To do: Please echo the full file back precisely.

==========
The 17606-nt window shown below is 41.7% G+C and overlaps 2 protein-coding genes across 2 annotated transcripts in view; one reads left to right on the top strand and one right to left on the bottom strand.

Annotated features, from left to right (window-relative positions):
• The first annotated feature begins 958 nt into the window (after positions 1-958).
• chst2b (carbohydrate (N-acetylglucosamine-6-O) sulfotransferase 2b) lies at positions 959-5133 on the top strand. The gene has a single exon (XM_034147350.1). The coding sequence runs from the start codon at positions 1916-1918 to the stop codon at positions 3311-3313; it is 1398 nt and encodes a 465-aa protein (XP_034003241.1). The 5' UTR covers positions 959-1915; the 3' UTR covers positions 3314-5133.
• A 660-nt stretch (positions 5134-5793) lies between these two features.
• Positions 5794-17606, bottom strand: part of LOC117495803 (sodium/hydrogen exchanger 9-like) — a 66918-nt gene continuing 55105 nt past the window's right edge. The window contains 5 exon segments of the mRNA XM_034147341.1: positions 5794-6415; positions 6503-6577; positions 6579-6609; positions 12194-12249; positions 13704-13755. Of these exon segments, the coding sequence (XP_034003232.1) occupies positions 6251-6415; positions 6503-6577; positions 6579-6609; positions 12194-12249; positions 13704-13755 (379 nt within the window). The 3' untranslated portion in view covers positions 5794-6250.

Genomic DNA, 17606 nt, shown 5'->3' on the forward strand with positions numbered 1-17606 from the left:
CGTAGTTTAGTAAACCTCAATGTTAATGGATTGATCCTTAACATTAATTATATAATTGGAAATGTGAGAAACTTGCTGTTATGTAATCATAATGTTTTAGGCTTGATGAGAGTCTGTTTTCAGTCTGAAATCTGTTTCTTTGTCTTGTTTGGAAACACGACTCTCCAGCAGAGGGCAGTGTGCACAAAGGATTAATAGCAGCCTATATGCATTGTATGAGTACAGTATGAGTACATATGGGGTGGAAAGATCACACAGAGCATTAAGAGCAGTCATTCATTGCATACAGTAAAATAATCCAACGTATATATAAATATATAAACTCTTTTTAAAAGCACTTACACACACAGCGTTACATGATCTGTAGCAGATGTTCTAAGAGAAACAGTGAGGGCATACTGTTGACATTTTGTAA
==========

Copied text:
The 17606-nt window shown below is 41.7% G+C and overlaps 2 protein-coding genes across 2 annotated transcripts in view; one reads left to right on the top strand and one right to left on the bottom strand.

Annotated features, from left to right (window-relative positions):
• The first annotated feature begins 958 nt into the window (after positions 1-958).
• chst2b (carbohydrate (N-acetylglucosamine-6-O) sulfotransferase 2b) lies at positions 959-5133 on the top strand. The gene has a single exon (XM_034147350.1). The coding sequence runs from the start codon at positions 1916-1918 to the stop codon at positions 3311-3313; it is 1398 nt and encodes a 465-aa protein (XP_034003241.1). The 5' UTR covers positions 959-1915; the 3' UTR covers positions 3314-5133.
• A 660-nt stretch (positions 5134-5793) lies between these two features.
• Positions 5794-17606, bottom strand: part of LOC117495803 (sodium/hydrogen exchanger 9-like) — a 66918-nt gene continuing 55105 nt past the window's right edge. The window contains 5 exon segments of the mRNA XM_034147341.1: positions 5794-6415; positions 6503-6577; positions 6579-6609; positions 12194-12249; positions 13704-13755. Of these exon segments, the coding sequence (XP_034003232.1) occupies positions 6251-6415; positions 6503-6577; positions 6579-6609; positions 12194-12249; positions 13704-13755 (379 nt within the window). The 3' untranslated portion in view covers positions 5794-6250.

Genomic DNA, 17606 nt, shown 5'->3' on the forward strand with positions numbered 1-17606 from the left:
CGTAGTTTAGTAAACCTCAATGTTAATGGATTGATCCTTAACATTAATTATATAATTGGAAATGTGAGAAACTTGCTGTTATGTAATCATAATGTTTTAGGCTTGATGAGAGTCTGTTTTCAGTCTGAAATCTGTTTCTTTGTCTTGTTTGGAAACACGACTCTCCAGCAGAGGGCAGTGTGCACAAAGGATTAATAGCAGCCTATATGCATTGTATGAGTACAGTATGAGTACATATGGGGTGGAAAGATCACACAGAGCATTAAGAGCAGTCATTCATTGCATACAGTAAAATAATCCAACGTATATATAAATATATAAACTCTTTTTAAAAGCACTTACACACACAGCGTTACATGATCTGTAGCAGATGTTCTAAGAGAAACAGTGAGGGCATACTGTTGACATTTTGTAA